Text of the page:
Author + information
- Published online October 2, 2017.
- Brandon M. Wiley, MD∗ (, )
- Ari Pollack, MD,
- Ajay S. Vaidya, MD,
- Sunil K. Agarwal, MD,
- Partho P. Sengupta, MD and
- Farooq A. Chaudhry, MD
- ↵∗Mayo Clinic, Department of Cardiovascular Diseases, 200 First Street South West, Rochester, Minnesota 55905
Dobutamine stress echocardiography (DSE) is used in “low-flow, low-gradient” aortic stenosis (LFLG-AS) to distinguish between “true” severe AS and “pseudo” severe AS (1). A method to predict the DSE response in LFLG-AS could potentially reduce the risk of the complications associated with dobutamine infusion and reduce unnecessary testing. This study examined post-extrasystolic potentiation (PESP) of transaortic valvular gradients after a premature beat and correlated those results with DSE gradients.
All transthoracic DSEs from January 1, 2011 to April 30, 2015 (n = 249) that showed AS and impaired left ventricular systolic function (left ventricular ejection fraction [LVEF] <55%) were retrospectively reviewed for the presence of a PESP event recorded during the baseline resting portion of the stress test before dobutamine infusion or on a resting echocardiogram within 1 month of the index dobutamine stress test. A PESP event was defined as a ventricular contraction that occurred after a prolonged pause initiated by a pre-mature atrial or ventricular contraction, with a cycle length longer than the underlying RR interval using synchronized electrocardiographic rhythm tracings present on continuous-wave Doppler spectral recordings. Patients with irregular rhythms, atrial fibrillation, or atrial flutter were excluded (n = 37). If multiple PESPs occurred during a single study, each PESP was analyzed as a single event. DSE was performed using a standard graded dose protocol (peak dose 20 μg/kg/min) with interrogation of transaortic valve gradients conducted during each incremental dose of dobutamine and peak gradients recorded at optimal contractile reserve. The Shapiro-Wilk test was used to assess the normality of distribution, and comparisons between values were made using Student t test and the Mann-Whitney test, as appropriate. The Pearson product-moment correlation coefficient was used to measure the strength of the linear relationship, and odds ratios were calculated with Fisher exact test.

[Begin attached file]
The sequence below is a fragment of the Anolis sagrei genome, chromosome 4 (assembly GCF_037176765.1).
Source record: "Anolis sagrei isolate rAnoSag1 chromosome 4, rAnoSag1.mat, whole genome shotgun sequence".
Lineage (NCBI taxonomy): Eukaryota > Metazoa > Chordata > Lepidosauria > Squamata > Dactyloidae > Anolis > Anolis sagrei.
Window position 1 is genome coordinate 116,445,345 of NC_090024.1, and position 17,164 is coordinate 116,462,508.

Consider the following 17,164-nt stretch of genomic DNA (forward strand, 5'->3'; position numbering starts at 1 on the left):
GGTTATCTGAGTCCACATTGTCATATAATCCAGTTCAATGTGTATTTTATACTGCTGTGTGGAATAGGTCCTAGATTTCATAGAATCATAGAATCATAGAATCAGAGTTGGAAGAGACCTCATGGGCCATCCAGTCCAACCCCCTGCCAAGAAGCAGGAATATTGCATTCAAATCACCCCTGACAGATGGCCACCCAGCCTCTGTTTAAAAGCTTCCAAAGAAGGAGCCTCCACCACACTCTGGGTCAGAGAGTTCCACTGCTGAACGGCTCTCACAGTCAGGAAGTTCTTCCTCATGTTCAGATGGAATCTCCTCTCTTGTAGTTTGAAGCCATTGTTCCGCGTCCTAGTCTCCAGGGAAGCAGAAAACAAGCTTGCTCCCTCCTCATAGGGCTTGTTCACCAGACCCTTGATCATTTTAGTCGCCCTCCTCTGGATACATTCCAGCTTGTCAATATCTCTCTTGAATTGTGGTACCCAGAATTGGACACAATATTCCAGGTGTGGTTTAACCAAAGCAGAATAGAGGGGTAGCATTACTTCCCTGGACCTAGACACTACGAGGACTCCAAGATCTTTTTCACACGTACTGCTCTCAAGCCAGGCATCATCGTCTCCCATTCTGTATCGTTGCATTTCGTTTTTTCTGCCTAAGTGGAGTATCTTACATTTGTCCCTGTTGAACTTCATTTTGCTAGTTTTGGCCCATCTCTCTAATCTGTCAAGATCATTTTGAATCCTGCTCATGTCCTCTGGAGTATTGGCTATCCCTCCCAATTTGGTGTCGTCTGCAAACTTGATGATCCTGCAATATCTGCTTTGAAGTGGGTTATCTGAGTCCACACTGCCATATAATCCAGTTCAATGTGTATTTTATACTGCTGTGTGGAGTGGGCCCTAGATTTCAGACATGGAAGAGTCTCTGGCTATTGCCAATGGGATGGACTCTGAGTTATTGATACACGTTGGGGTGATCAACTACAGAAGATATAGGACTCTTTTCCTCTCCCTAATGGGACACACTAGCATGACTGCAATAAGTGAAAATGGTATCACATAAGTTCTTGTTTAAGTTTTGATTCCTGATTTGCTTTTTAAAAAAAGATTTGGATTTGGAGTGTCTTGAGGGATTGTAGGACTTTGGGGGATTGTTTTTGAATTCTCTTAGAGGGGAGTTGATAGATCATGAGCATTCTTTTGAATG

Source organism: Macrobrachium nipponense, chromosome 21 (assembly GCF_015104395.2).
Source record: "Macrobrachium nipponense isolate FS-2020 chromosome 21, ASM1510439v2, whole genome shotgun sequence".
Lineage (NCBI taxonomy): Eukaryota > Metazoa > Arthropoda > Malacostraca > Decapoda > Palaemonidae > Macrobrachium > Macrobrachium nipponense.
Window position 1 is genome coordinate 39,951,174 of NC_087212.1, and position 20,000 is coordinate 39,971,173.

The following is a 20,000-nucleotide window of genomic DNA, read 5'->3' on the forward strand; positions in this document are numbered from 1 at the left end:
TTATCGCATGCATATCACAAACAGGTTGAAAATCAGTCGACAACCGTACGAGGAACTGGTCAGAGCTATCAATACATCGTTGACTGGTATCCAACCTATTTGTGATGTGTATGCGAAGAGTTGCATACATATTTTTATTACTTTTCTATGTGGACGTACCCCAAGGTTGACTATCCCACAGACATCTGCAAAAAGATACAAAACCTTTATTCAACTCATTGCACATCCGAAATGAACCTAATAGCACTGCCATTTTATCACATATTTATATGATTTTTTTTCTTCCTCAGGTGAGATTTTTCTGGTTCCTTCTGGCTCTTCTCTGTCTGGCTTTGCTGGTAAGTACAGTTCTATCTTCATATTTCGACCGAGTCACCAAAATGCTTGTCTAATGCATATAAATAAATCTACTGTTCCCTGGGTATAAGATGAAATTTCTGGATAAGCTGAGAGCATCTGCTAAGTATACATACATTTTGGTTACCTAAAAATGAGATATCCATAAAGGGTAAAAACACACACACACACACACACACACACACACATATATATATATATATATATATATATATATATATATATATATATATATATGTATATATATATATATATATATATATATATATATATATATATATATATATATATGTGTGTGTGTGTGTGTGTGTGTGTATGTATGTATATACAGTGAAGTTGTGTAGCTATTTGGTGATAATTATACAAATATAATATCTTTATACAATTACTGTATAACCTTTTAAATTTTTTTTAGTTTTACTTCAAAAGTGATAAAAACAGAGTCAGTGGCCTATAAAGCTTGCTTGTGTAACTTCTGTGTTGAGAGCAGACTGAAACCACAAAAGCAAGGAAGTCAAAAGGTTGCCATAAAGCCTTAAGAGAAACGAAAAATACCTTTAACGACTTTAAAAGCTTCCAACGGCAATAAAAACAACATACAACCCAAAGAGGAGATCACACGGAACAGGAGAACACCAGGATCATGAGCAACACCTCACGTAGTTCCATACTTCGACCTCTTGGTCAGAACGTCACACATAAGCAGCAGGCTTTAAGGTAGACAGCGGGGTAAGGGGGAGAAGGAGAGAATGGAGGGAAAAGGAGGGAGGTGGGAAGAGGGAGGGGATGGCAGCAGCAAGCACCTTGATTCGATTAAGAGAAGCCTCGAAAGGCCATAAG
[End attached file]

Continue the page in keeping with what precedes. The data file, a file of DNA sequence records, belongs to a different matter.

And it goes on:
A review of 212 echocardiograms yielded 43 PESP events in 32 studies (n = 29). The patients were primarily men (79%) and older adults (age 82.7 ± 6.9 years) with ischemic cardiomyopathies (55%). The baseline mean LVEF was 35.40 ± 13.24%, the mean indexed stroke volume was 26.71 ± 7.52 ml, and the mean aortic valve area was 0.74 ± 0.27 cm2. The resting transaortic mean gradient was 21.71 ± 7.06 mm Hg, and the Vmax was 3.07 ± 0.51 m/s. The mean transaortic PESP and dobutamine derived Vmax were 3.62 ± 0.56 m/s and 3.66 ± 0.59 m/s, respectively (p = 0.53). The average mean pressure gradients for PESP and dobutamine were 28.50 ± 8.56 mm Hg and 30.20 ± 10.10 mm Hg, respectively (p = 0.46). The PESP and dobutamine maximum velocities and mean gradients demonstrated excellent correlation with r = 0.94 (p < 0.001) and r = 0.91 (p < 0.001), respectively (Figure 1). Adjusting for multiple PESP events in the same patient by taking the average of the gradients still yielded strong correlation with r = 0.93 (p < 0.001) for Vmax and r = 0.89 (p < 0.001) for the mean pressure gradient. Bland-Altman analysis demonstrated a difference of 0.05 m/s between mean dobutamine and PESP Vmax and a 1.8 mm Hg difference between mean dobutamine and PESP mean pressure gradients. Of the 16 DSE studies that demonstrated dobutamine Vmax ≥4.0 m/s (true AS), the corresponding PESP was Vmax >3.9 m/s in 14 (87.5%) and ≥3.7 m/s in the 2 outliers. The correlation of PESP when the dobutamine Vmax was ≥4.0 m/s was r = 0.74 (p < 0.001).
PESP has been proposed as a potential aid in the evaluation of LF-LGAS for transthoracic aortic valve replacement (2). DSE is the guideline recommendation for evaluation of LFLG-AS (1), and although we did not use an independent method to validate the severity of stenosis, the excellent correlation between PESP and dobutamine transaortic gradients suggest that PESP could be used to identify true severe LFLG-AS. We were not able to demonstrate a statistically significant correlation with PESP and contractile reserve. A cutoff of PESP Vmax ≥3.7 m/s yielded an odds ratio of 1.75 (95% confidence interval: 0.45 to 6.83; p = 0.42) for a stroke volume increase of ≥20% with dobutamine. However, we were limited to those patients with PESP gradients that could be analyzed. Altering our echo protocols to record all PESP gradients would increase the sample size and likely improve the statistical prediction of contractile reserve. Future prospective studies are needed to investigate the relevance of PESP transaortic hemodynamics for the assessment of contractive reserve and the prognostic value for patients undergoing aortic valve replacement. However, our results provided promising potential for the use of PESP gradients in evaluation of patients with LFLG-AS and reduced LVEFs.
Please note: The authors have reported that they have no relationships relevant to the contents of this paper to disclose. Paul Grayburn, MD, served as the Guest Editor for this paper.
- 2017 American College of Cardiology Foundation
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